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- CineVue UK

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Film Review: 'After the Night'

23 April 2014 2:48 AM, PDT

★★☆☆☆Selected as part of the Directors' Fortnight strand at last year's Cannes Film Festival, Basil da Cunha's feature debut After the Night (2013) paints an initially intriguing picture of nocturnal life in Lisbon's crime-ridden suburbs, but ultimately fails to match its style with the substance needed to genuinely grip. Our guide through the halflight is the dreadlocked Sombra (Pedro Ferreira), a destitute ex-con on the run after a local crime lord decides to collects his debts in full. With only a pet bearded dragon (da Cunha here recalling Werner Herzog's similar fascination with reptiles in 2009's Bad Lieutenant) and a rusty machete as allies, Sombra leads us across the rooftops as he attempts to avoid the gun-toting gang.

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Special Feature: World Film Locations - Shanghai

22 April 2014 4:45 PM, PDT

Shanghai has a long, rich cinematic history, spanning from the Golden Age of Chinese cinema in the 1930s to its modern role as an international production hub for both Western and Eastern filmmakers. World Film Locations: Shanghai is the latest in Intellect Books' cinematic guidebooks, providing a considered and informed psychogeographical exploration of the relationship between cinema and urban spaces, with this issue focusing on the showpiece city of China's rapid economic boom. The backdrop for an eclectic mix of mainland Chinese independent films like Lou Ye's Suzhou River (2000) and Zhao Dayong's Street Life (2006), Shanghai has also featured in numerous western productions such as Mission: Impossible III (2006), Skyfall (2012) and Spike Jonze's Her (2013).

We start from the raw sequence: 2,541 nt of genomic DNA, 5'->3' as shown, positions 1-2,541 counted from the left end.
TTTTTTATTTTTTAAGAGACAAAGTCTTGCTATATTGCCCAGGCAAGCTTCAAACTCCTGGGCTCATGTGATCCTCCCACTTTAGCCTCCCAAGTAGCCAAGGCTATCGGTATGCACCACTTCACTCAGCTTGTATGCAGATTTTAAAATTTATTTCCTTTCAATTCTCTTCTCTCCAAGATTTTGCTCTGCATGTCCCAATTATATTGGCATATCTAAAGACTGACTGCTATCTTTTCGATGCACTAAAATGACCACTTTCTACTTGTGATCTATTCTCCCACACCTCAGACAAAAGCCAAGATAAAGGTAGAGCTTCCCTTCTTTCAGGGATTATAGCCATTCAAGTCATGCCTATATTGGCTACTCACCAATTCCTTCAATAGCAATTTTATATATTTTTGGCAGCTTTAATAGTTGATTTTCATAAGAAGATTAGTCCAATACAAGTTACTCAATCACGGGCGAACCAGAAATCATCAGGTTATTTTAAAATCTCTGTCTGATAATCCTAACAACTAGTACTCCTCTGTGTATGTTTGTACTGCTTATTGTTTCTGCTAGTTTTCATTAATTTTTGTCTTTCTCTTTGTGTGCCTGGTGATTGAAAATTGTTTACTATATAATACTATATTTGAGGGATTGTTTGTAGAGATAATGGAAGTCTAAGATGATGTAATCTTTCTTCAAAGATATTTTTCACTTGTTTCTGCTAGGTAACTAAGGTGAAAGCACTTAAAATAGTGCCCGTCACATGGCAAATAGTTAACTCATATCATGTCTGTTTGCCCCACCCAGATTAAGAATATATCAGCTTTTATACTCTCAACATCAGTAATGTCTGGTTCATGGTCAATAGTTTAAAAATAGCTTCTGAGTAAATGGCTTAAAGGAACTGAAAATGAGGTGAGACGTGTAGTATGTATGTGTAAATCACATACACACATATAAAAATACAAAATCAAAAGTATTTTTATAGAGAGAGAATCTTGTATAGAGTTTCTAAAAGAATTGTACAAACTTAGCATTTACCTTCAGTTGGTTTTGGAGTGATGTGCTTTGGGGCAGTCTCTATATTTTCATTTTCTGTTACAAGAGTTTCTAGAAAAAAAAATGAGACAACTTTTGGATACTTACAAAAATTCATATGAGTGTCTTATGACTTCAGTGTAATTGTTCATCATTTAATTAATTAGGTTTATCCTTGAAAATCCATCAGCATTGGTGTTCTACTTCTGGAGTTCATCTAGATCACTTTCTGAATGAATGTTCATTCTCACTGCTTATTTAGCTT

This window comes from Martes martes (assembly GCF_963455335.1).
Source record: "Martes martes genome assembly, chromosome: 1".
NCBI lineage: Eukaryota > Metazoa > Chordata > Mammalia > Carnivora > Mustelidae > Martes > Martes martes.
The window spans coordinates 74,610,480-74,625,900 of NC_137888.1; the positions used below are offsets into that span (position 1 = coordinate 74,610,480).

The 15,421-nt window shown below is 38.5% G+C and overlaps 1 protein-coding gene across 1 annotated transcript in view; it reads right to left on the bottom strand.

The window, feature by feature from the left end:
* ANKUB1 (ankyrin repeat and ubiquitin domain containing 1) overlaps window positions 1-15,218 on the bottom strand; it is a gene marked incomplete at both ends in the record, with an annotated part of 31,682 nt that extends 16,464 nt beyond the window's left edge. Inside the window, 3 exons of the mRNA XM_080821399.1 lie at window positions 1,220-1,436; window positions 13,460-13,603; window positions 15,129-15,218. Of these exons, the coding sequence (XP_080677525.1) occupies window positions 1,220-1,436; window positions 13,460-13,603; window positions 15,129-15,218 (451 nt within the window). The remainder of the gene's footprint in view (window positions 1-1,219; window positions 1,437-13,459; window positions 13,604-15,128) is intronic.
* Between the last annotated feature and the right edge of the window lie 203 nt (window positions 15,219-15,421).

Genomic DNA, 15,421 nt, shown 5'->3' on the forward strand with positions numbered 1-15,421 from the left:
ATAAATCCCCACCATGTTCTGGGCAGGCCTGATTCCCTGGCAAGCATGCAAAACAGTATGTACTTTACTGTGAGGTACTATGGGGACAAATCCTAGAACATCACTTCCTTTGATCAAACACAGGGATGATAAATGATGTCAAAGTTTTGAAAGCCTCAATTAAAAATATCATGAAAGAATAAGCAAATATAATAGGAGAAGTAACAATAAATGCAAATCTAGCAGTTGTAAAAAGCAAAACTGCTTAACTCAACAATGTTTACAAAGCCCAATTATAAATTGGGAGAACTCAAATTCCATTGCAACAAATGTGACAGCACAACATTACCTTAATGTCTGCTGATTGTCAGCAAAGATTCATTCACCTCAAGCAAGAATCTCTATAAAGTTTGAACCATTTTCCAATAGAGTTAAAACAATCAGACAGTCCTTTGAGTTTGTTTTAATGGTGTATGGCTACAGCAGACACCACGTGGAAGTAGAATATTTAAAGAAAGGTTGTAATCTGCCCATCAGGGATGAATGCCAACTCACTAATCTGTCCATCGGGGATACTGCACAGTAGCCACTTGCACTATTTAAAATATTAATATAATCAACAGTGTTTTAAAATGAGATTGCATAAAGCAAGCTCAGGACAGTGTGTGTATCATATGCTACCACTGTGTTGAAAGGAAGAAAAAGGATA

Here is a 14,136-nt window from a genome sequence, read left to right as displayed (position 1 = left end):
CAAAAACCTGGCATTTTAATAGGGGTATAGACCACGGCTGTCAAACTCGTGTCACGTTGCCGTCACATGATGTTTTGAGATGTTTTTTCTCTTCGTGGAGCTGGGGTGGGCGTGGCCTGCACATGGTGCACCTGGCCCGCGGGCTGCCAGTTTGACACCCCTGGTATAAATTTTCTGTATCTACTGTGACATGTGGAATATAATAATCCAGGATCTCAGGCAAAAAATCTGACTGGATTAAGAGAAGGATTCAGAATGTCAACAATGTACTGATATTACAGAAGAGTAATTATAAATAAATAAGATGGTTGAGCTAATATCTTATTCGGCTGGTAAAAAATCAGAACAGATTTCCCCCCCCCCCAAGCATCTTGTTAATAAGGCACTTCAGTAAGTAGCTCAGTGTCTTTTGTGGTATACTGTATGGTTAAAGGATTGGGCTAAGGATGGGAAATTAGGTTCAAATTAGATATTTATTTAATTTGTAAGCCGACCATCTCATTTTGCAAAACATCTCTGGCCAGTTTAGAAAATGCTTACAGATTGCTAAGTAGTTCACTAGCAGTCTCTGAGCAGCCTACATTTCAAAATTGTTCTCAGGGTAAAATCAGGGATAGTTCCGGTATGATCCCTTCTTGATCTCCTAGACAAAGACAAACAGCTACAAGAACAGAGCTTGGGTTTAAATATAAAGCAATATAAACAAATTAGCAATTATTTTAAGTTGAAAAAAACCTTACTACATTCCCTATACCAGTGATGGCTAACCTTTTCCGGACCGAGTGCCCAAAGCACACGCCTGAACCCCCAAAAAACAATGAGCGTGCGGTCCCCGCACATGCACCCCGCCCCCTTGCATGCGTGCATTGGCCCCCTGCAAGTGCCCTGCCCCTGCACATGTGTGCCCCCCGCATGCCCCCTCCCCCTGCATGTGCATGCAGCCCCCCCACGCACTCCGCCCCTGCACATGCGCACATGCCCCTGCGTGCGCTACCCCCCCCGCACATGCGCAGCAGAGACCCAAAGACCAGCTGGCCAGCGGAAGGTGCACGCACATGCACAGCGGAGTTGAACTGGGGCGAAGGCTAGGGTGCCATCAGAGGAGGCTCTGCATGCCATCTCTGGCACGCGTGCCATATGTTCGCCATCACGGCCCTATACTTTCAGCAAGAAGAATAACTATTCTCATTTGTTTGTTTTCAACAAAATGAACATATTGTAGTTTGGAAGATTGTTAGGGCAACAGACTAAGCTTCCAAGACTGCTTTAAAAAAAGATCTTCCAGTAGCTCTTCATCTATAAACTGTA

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- CineVue UK